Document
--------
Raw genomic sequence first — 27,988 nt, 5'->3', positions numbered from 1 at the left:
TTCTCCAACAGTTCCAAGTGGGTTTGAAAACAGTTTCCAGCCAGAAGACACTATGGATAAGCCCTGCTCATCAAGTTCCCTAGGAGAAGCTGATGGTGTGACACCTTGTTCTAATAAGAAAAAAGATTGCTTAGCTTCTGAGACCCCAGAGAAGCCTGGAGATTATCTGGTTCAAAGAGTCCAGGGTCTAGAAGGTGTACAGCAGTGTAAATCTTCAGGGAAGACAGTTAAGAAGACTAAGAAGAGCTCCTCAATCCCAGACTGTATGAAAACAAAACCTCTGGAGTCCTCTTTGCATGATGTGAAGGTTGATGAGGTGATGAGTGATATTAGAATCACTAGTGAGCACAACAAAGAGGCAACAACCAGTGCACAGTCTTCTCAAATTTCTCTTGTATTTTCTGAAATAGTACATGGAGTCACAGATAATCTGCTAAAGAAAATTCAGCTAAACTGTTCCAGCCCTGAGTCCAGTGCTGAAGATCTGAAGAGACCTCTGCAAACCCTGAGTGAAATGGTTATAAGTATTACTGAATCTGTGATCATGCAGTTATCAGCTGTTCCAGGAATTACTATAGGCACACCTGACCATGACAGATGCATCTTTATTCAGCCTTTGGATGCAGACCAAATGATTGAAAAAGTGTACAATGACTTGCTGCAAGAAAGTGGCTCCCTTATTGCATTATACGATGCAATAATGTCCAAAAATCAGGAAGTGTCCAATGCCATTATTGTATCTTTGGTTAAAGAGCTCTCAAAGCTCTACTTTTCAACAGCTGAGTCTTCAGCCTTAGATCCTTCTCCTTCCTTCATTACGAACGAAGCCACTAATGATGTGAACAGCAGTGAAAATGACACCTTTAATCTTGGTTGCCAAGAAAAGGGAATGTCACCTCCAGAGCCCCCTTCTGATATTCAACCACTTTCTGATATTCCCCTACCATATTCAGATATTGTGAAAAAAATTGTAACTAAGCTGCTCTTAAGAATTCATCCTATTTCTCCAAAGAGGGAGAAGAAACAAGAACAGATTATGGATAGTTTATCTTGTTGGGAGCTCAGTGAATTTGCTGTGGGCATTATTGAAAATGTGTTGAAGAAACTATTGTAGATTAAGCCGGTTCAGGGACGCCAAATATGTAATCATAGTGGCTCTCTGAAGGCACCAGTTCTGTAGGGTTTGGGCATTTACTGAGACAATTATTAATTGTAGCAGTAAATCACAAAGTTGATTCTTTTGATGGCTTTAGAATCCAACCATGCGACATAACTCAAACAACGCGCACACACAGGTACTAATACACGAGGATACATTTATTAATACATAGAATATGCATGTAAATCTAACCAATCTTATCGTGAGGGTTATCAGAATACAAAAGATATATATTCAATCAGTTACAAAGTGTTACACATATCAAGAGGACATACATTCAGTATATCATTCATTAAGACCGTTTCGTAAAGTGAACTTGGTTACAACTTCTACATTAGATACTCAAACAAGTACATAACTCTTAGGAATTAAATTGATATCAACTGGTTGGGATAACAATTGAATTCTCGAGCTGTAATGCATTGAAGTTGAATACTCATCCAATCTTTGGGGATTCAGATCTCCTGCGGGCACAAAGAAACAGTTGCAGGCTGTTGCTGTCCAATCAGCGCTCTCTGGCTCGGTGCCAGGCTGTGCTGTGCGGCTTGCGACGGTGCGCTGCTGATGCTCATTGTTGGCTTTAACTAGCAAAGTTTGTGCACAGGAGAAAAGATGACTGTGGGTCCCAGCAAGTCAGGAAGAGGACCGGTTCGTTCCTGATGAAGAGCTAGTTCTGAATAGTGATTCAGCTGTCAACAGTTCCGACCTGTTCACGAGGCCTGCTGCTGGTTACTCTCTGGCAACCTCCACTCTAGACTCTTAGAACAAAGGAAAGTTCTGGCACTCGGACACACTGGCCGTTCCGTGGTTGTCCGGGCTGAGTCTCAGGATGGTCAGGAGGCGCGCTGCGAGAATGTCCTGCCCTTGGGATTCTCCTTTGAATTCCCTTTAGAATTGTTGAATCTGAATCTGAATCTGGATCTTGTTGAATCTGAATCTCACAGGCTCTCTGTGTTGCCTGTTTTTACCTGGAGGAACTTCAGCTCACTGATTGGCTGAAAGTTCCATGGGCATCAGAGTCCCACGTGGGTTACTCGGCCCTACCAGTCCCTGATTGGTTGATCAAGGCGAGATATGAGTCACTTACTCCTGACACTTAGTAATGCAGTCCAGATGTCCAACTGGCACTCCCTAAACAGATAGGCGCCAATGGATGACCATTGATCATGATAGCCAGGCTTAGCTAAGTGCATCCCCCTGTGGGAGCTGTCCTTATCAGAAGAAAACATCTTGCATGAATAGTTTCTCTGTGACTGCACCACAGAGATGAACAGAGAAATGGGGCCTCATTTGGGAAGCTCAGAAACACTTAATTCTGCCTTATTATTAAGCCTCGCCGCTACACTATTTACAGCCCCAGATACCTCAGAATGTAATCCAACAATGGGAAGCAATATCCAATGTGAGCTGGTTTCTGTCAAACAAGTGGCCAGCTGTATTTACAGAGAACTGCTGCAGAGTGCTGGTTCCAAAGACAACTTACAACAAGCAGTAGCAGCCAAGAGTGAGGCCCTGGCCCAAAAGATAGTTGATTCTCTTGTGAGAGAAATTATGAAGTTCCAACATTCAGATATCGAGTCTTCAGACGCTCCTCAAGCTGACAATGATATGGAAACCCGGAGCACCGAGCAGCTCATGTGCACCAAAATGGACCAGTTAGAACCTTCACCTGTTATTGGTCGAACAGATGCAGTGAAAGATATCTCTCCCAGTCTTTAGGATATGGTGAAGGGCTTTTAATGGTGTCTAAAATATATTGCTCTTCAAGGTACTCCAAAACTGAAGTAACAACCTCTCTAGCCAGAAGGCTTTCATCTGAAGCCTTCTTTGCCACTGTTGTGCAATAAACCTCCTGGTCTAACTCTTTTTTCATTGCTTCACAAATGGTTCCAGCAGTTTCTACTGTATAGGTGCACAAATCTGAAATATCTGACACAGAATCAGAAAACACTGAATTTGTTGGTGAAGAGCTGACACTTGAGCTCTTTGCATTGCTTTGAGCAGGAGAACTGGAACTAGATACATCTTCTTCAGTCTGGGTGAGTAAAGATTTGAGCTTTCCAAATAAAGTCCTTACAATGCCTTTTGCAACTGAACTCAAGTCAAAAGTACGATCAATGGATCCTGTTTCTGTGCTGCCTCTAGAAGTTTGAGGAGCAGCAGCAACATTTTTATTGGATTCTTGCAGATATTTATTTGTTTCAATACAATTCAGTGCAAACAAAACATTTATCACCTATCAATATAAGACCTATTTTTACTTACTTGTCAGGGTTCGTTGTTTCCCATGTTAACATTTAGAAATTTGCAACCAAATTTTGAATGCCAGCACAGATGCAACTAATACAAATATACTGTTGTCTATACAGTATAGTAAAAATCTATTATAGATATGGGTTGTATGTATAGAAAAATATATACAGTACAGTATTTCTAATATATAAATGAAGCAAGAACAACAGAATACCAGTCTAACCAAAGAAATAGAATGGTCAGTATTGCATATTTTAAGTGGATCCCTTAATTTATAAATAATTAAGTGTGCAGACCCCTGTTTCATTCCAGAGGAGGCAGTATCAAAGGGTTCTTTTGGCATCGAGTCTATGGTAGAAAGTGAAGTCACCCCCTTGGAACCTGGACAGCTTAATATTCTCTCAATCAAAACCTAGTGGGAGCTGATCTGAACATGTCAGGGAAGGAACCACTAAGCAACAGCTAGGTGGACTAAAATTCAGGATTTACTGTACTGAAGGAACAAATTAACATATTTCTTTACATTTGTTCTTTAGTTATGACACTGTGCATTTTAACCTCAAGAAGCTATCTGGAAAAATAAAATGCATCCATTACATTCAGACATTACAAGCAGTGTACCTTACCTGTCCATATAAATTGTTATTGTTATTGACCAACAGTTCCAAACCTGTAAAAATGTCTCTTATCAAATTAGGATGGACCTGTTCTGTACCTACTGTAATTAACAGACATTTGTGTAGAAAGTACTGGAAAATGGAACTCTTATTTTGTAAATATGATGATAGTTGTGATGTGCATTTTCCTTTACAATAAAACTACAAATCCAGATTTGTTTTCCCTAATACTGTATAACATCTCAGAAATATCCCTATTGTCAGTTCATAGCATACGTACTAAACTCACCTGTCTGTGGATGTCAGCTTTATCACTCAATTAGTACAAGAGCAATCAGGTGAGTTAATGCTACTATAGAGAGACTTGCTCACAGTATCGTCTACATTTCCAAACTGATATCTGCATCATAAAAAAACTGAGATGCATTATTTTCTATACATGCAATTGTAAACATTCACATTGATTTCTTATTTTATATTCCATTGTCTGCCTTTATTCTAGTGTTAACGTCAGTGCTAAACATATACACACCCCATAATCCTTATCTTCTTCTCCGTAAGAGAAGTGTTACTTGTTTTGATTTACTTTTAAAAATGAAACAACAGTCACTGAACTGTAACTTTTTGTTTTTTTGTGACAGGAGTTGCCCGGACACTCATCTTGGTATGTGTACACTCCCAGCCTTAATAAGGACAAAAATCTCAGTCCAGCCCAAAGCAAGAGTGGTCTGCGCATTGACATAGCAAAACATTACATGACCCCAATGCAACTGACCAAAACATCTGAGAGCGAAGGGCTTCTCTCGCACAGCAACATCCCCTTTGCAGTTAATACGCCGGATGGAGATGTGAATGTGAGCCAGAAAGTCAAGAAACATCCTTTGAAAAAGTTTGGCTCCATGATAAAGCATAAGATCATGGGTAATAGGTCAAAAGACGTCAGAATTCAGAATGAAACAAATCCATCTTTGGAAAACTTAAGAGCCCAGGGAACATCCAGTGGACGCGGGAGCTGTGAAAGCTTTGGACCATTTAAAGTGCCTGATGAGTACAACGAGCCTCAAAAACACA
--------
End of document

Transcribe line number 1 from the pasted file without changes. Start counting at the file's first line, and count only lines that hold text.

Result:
Raw genomic sequence first — 27,988 nt, 5'->3', positions numbered from 1 at the left: